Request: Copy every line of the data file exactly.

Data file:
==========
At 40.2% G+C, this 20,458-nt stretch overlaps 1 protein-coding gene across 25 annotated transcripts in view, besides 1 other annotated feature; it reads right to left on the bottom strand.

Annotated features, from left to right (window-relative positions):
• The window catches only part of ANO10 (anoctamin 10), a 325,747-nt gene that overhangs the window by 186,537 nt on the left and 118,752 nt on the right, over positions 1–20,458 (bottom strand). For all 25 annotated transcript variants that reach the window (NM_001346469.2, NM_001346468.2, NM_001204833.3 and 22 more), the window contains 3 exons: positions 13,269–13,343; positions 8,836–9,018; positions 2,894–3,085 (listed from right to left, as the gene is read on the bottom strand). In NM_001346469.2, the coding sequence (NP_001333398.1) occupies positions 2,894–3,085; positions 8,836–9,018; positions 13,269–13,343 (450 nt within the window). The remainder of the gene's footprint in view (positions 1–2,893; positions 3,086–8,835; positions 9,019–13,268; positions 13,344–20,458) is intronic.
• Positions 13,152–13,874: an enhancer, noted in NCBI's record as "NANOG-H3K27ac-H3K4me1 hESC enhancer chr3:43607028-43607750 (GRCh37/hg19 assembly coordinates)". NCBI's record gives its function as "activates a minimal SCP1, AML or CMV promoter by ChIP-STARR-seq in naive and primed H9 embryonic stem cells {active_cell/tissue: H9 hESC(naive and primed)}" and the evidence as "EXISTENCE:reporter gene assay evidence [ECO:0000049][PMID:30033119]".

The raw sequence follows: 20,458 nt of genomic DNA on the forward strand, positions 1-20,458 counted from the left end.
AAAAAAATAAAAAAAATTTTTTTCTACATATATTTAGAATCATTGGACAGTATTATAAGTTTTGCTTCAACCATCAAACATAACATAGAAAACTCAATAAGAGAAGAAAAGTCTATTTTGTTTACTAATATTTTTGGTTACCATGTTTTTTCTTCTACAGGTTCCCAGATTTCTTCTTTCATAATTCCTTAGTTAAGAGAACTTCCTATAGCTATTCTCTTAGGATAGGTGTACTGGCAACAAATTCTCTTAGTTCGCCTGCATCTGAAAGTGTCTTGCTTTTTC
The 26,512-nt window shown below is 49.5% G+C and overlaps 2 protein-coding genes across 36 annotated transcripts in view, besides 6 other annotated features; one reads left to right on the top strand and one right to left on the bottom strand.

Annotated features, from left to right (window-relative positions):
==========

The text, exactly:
At 40.2% G+C, this 20,458-nt stretch overlaps 1 protein-coding gene across 25 annotated transcripts in view, besides 1 other annotated feature; it reads right to left on the bottom strand.

Annotated features, from left to right (window-relative positions):
• The window catches only part of ANO10 (anoctamin 10), a 325,747-nt gene that overhangs the window by 186,537 nt on the left and 118,752 nt on the right, over positions 1–20,458 (bottom strand). For all 25 annotated transcript variants that reach the window (NM_001346469.2, NM_001346468.2, NM_001204833.3 and 22 more), the window contains 3 exons: positions 13,269–13,343; positions 8,836–9,018; positions 2,894–3,085 (listed from right to left, as the gene is read on the bottom strand). In NM_001346469.2, the coding sequence (NP_001333398.1) occupies positions 2,894–3,085; positions 8,836–9,018; positions 13,269–13,343 (450 nt within the window). The remainder of the gene's footprint in view (positions 1–2,893; positions 3,086–8,835; positions 9,019–13,268; positions 13,344–20,458) is intronic.
• Positions 13,152–13,874: an enhancer, noted in NCBI's record as "NANOG-H3K27ac-H3K4me1 hESC enhancer chr3:43607028-43607750 (GRCh37/hg19 assembly coordinates)". NCBI's record gives its function as "activates a minimal SCP1, AML or CMV promoter by ChIP-STARR-seq in naive and primed H9 embryonic stem cells {active_cell/tissue: H9 hESC(naive and primed)}" and the evidence as "EXISTENCE:reporter gene assay evidence [ECO:0000049][PMID:30033119]".

The raw sequence follows: 20,458 nt of genomic DNA on the forward strand, positions 1-20,458 counted from the left end.
AAAAAAATAAAAAAAATTTTTTTCTACATATATTTAGAATCATTGGACAGTATTATAAGTTTTGCTTCAACCATCAAACATAACATAGAAAACTCAATAAGAGAAGAAAAGTCTATTTTGTTTACTAATATTTTTGGTTACCATGTTTTTTCTTCTACAGGTTCCCAGATTTCTTCTTTCATAATTCCTTAGTTAAGAGAACTTCCTATAGCTATTCTCTTAGGATAGGTGTACTGGCAACAAATTCTCTTAGTTCGCCTGCATCTGAAAGTGTCTTGCTTTTTC
The 26,512-nt window shown below is 49.5% G+C and overlaps 2 protein-coding genes across 36 annotated transcripts in view, besides 6 other annotated features; one reads left to right on the top strand and one right to left on the bottom strand.

Annotated features, from left to right (window-relative positions):